If your practice has been reporting these HCPCS codes, compare the descriptions of the HCPCS codes and CPT® codes carefully, and the payment from your Contractor. For non-Medicare patients, use the CPT® codes. You can read more about the requirements for the HCPCS codes in Chapter 32 of the Medicare Claims Processing Manual.
Nurse visits and INR
The services above are for teaching the patient how to do a home INR (G0248, 93792), providing the INR machine and materials (G0249) and monitoring and dosage adjustment, based on the patient’s results. (G0250–home, 93793—home, office, lab)
But, not all patients want to or can test their own blood at home. Some patients have the test done at their medical practice, and these do not always fall on the day of an office visit. If the patient has the service done on the same day as an office visit, bill the office visit done by the physician/NP/PA and bill the PTINR, 86510. For CLIA waived tests, add modifier QW. The CPT® code for a fingerstick, 36416, has a status indicator of bundled, and Medicare won’t pay it, and neither will most payers. Do not bill either a nurse visit or code 93793 when done on the day of an office visit.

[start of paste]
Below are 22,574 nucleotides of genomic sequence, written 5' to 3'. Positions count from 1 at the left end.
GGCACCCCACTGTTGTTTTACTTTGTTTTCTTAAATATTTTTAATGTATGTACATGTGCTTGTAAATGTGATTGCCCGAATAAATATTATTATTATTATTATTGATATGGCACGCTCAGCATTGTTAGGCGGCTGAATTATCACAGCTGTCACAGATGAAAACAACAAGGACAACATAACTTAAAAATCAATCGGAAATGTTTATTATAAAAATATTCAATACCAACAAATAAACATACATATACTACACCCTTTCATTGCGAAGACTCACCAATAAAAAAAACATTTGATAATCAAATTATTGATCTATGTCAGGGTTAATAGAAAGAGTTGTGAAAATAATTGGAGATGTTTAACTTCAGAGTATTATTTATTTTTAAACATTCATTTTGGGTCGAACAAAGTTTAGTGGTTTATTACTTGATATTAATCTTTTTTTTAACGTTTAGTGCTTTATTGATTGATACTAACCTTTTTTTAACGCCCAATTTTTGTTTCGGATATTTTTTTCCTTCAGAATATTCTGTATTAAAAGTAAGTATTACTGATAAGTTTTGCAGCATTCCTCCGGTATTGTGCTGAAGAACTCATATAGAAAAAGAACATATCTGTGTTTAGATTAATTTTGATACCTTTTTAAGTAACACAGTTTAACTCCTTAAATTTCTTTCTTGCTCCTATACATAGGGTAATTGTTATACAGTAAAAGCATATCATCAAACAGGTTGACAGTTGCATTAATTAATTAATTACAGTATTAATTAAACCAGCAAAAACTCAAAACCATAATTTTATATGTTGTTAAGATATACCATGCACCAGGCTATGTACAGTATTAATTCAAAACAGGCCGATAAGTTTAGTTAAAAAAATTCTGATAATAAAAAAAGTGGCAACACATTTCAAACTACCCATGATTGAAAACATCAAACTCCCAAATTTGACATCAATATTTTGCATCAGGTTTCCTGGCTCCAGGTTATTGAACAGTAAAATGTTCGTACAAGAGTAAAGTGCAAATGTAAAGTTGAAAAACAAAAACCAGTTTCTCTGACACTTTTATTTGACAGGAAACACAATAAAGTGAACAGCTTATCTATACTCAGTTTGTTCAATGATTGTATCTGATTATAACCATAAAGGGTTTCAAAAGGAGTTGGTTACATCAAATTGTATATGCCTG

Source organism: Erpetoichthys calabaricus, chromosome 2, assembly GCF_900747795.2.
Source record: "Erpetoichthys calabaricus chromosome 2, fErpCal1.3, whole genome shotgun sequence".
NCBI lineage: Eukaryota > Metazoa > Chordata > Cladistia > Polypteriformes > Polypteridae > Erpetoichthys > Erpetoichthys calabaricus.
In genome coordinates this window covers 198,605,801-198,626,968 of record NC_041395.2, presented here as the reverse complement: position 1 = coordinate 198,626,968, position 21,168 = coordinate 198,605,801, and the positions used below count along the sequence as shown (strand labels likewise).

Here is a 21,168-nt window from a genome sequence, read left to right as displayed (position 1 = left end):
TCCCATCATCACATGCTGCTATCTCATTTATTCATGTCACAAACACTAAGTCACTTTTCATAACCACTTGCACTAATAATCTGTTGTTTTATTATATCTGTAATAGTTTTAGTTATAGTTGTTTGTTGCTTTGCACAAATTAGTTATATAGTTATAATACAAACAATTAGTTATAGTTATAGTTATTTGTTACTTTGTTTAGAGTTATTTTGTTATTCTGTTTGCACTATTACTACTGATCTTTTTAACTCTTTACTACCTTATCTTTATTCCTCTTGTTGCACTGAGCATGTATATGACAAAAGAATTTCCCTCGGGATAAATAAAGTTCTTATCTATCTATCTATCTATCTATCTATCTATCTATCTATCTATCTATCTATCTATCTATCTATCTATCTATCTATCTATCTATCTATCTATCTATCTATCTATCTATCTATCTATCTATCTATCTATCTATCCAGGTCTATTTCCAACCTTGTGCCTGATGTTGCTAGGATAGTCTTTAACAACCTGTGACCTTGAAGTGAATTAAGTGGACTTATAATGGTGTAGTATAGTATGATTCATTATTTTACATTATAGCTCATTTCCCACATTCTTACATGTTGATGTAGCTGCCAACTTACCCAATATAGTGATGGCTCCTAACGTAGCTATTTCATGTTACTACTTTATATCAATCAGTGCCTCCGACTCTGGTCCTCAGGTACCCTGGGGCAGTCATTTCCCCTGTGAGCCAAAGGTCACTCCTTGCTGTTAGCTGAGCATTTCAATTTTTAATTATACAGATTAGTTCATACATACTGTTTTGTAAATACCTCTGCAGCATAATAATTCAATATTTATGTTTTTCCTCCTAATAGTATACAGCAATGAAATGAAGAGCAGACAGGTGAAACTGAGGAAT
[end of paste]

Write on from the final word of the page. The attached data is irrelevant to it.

If a patient presents to have her PTINR checked, the lab test is performed and the nurse provides the management advice about the dosage of warfarin, that may be billed as a nurse visit, in addition to the lab test. The nurse must be providing the treatment advice face-to-face with the patient, either in consultation with the physician/NP/PA or based on a scale developed by the practitioner. Remember if it is a Medicare patient, you must meet incident to guidelines.
Nurse visit or 93793?
That depends on whether the work is done in person or not. And, neither 93793 or a nurse visit may be performed on the day of another E/M service.